Higher ed budget favors Oregon universities, students in need, but disappoints community colleges

By Meerah Powell (OPB)
June 24, 2023 12:08 a.m.

The budget includes celebrated increases to state financial aid and a set-aside for universities struggling with ‘financial sustainability.’

With time running out in the 2023 legislative session, and action accelerating in the Oregon Senate after a Republican walkout that stymied bills for weeks, legislators on Friday passed a higher education budget for the state that’s drawing praise for its additional funding for financial aid.

House Bill 5025, the Higher Education Coordinating Commission’s agency budget, passed along with a slew of other bills that were stuck in the legislature during the six-week Senate Republican walkout.

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The budget includes more than $1 billion to be distributed among Oregon’s public universities, $800 million for the state’s community colleges and more than $300 million for the Oregon Opportunity Grant — the statewide financial aid program for low-income Oregonians. The budget also includes roughly $24 million to continue the Oregon Tribal Student Grant, an aid program for students from Oregon tribes the legislature authorized last year.

A sign reads "Portland Community College."

A Portland Community College sign is pictured in Portland, Ore., May 16, 2016.

Bryan M. Vance / OPB

“This is a step in the right direction for students and an investment in the future of our state, and we applaud the concerted efforts of all involved,” Nagi Naganathan, president of the Oregon Institute of Technology and chair of the Oregon Council of Presidents — a group of the public university presidents — said in a statement.

Naganathan and the Oregon Council of Presidents shared their gratitude for a $100 million increase to the Oregon Opportunity Grant, in comparison to the last biennium’s budget.

“The landmark $100 million increase to the Oregon Opportunity Grant is the most significant state investment in financial aid for students attending Oregon’s colleges and universities since the grant program was created,” Naganathan said. “This, in turn, will make higher education even more accessible for lower-income and traditionally underserved students.”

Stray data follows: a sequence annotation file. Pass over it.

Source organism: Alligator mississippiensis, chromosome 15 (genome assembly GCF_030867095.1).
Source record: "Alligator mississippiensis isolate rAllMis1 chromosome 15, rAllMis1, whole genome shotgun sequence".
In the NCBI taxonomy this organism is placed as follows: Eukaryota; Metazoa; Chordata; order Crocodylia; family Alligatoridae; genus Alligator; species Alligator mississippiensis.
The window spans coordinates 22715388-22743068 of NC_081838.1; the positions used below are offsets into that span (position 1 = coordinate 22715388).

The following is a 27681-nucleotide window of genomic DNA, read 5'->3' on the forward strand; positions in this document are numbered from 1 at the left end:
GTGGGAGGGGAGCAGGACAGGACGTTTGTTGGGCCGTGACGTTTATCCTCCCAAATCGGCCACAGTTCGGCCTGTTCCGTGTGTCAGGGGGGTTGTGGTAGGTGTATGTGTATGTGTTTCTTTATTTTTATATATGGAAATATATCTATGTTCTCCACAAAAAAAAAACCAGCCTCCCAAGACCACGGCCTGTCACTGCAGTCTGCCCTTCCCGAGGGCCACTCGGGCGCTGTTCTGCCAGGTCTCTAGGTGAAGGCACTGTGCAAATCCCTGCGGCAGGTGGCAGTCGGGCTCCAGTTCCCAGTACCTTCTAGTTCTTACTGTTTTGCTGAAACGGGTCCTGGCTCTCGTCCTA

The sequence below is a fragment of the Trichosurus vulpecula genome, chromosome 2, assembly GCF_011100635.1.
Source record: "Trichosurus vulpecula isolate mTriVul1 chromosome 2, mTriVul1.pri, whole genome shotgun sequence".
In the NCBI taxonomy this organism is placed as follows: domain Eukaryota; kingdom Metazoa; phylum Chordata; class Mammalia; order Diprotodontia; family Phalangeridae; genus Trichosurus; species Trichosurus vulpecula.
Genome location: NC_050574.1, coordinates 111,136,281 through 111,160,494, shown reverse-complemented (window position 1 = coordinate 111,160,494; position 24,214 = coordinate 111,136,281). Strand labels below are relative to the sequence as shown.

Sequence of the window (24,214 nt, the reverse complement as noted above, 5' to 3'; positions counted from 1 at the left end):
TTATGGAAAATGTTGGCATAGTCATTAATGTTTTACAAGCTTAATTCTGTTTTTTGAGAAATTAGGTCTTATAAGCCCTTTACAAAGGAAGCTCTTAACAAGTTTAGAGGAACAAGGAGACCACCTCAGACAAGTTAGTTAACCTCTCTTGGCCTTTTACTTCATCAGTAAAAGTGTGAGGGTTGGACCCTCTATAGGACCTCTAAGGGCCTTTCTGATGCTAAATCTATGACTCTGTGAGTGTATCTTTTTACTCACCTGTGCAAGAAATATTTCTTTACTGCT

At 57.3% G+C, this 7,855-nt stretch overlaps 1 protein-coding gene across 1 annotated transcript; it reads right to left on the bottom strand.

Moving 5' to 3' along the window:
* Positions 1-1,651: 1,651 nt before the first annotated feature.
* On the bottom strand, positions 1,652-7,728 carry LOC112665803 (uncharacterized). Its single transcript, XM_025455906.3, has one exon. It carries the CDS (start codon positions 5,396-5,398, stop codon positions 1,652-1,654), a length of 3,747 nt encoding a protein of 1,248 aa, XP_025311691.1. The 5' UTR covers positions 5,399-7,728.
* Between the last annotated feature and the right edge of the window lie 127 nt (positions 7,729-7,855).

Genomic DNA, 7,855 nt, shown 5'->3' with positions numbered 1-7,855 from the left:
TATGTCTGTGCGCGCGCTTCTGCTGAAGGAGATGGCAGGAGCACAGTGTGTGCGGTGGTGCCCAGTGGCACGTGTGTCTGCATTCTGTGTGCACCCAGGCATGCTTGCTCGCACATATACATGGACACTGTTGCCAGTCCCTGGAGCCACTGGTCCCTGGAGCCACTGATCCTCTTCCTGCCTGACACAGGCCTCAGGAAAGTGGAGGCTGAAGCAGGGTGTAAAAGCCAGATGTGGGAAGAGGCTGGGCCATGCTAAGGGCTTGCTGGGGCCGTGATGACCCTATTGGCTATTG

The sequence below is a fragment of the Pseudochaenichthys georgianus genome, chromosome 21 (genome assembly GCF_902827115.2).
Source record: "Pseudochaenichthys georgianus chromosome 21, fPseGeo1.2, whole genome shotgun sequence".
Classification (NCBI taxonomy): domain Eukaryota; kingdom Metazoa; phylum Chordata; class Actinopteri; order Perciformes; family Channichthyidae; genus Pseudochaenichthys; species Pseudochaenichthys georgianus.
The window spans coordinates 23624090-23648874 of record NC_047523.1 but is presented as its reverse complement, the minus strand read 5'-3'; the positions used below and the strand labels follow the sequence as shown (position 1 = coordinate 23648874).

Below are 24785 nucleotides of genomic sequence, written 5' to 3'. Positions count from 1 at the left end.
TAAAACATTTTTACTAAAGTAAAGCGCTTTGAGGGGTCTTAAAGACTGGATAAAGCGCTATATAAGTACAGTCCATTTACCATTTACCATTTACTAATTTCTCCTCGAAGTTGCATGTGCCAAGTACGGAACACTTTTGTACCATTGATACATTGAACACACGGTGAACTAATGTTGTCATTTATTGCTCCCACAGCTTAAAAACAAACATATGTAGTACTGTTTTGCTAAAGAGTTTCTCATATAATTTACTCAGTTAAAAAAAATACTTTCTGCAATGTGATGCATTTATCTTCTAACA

The Oregon Student Association, a student advocacy nonprofit, also gave praise to the legislature’s “powerful investment.”

“After a decade of underinvestment in postsecondary education in Oregon, the postsecondary education budget for the 2023-25 biennium is a promising step in the right direction,” OSA Legislative Director Nick Keough told OPB. “While there is still a way for Oregon to go, the Oregon Student Association is thrilled and appreciative to see this level of investment in our colleges, universities and need-based financial aid in the interim.”

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Still, some higher education officials were hoping for more state support.

Like many other institutions in the state and country, Oregon’s 17 community colleges saw student enrollment drop significantly at the start of the pandemic. With the colleges’ reliance on tuition dollars to help run programs, enrollment declines only increase the importance of state funding.

Karen Smith, the interim executive director of the Oregon Community College Association, said enrollments are back on the rise, and increased state financial aid is welcome news, but the colleges still need more support.

Although the colleges will receive an increase of almost $100 million over the last biennium’s legislative budget, according to OCCA, the $800 million allocation still falls short of what the colleges requested to maintain their operations — $855 million and an additional $50 million in one-time funds.

“Although this significant increase marks a positive stride forward, it remains insufficient to fully meet the colleges’ genuine requirements in supporting students and communities at their current level of service,” Smith said.

Many higher education institutions continue to wrestle with their budgets.

Linn-Benton Community College is set to vote on proposed budget cuts on Monday, which would result in cuts to employees, most controversially its faculty librarians.

Portland State University’s Board of Trustees voted on its budget on Thursday, resulting in the spending of $20 million in reserves. According to board documents, the university is forecasting an enrollment drop of nearly 4% and a loss of $25 million for the upcoming school year.

Southern Oregon University’s trustees approved a plan to lay off roughly 24 employees earlier this year due to budget concerns.

The legislative budget also includes $25 million to Portland State and Southern as well as OIT, Eastern Oregon University and Western Oregon University — all of which had seen enrollment declines over the course of the pandemic.

Sen. Michael Dembrow, D-Portland, said that funding will help support the universities in “realigning institutional offerings and resources with current and emerging enrollment and economic realities to achieve long-term financial sustainability.”

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